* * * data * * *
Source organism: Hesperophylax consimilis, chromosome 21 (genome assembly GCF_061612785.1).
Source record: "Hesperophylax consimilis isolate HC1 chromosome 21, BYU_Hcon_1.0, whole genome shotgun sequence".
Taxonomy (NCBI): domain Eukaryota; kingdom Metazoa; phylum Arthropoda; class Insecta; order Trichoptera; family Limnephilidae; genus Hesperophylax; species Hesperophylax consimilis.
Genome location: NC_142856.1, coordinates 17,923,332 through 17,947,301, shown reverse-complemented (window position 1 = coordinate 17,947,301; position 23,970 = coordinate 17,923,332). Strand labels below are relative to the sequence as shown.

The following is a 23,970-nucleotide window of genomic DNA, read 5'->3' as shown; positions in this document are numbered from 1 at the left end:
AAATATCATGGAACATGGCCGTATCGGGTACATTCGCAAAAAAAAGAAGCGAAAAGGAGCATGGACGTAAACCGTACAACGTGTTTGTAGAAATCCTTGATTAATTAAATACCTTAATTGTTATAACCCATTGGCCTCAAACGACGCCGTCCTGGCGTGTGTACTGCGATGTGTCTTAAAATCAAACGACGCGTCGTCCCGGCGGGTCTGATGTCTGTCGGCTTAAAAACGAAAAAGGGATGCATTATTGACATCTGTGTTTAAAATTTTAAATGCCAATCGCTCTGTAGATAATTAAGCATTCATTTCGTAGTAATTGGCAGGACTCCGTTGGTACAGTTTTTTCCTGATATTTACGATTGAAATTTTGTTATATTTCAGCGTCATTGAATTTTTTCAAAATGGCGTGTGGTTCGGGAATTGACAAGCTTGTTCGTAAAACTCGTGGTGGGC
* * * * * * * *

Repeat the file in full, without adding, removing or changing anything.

Source organism: Hesperophylax consimilis, chromosome 21 (genome assembly GCF_061612785.1).
Source record: "Hesperophylax consimilis isolate HC1 chromosome 21, BYU_Hcon_1.0, whole genome shotgun sequence".
Taxonomy (NCBI): domain Eukaryota; kingdom Metazoa; phylum Arthropoda; class Insecta; order Trichoptera; family Limnephilidae; genus Hesperophylax; species Hesperophylax consimilis.
Genome location: NC_142856.1, coordinates 17,923,332 through 17,947,301, shown reverse-complemented (window position 1 = coordinate 17,947,301; position 23,970 = coordinate 17,923,332). Strand labels below are relative to the sequence as shown.

The following is a 23,970-nucleotide window of genomic DNA, read 5'->3' as shown; positions in this document are numbered from 1 at the left end:
AAATATCATGGAACATGGCCGTATCGGGTACATTCGCAAAAAAAAGAAGCGAAAAGGAGCATGGACGTAAACCGTACAACGTGTTTGTAGAAATCCTTGATTAATTAAATACCTTAATTGTTATAACCCATTGGCCTCAAACGACGCCGTCCTGGCGTGTGTACTGCGATGTGTCTTAAAATCAAACGACGCGTCGTCCCGGCGGGTCTGATGTCTGTCGGCTTAAAAACGAAAAAGGGATGCATTATTGACATCTGTGTTTAAAATTTTAAATGCCAATCGCTCTGTAGATAATTAAGCATTCATTTCGTAGTAATTGGCAGGACTCCGTTGGTACAGTTTTTTCCTGATATTTACGATTGAAATTTTGTTATATTTCAGCGTCATTGAATTTTTTCAAAATGGCGTGTGGTTCGGGAATTGACAAGCTTGTTCGTAAAACTCGTGGTGGGC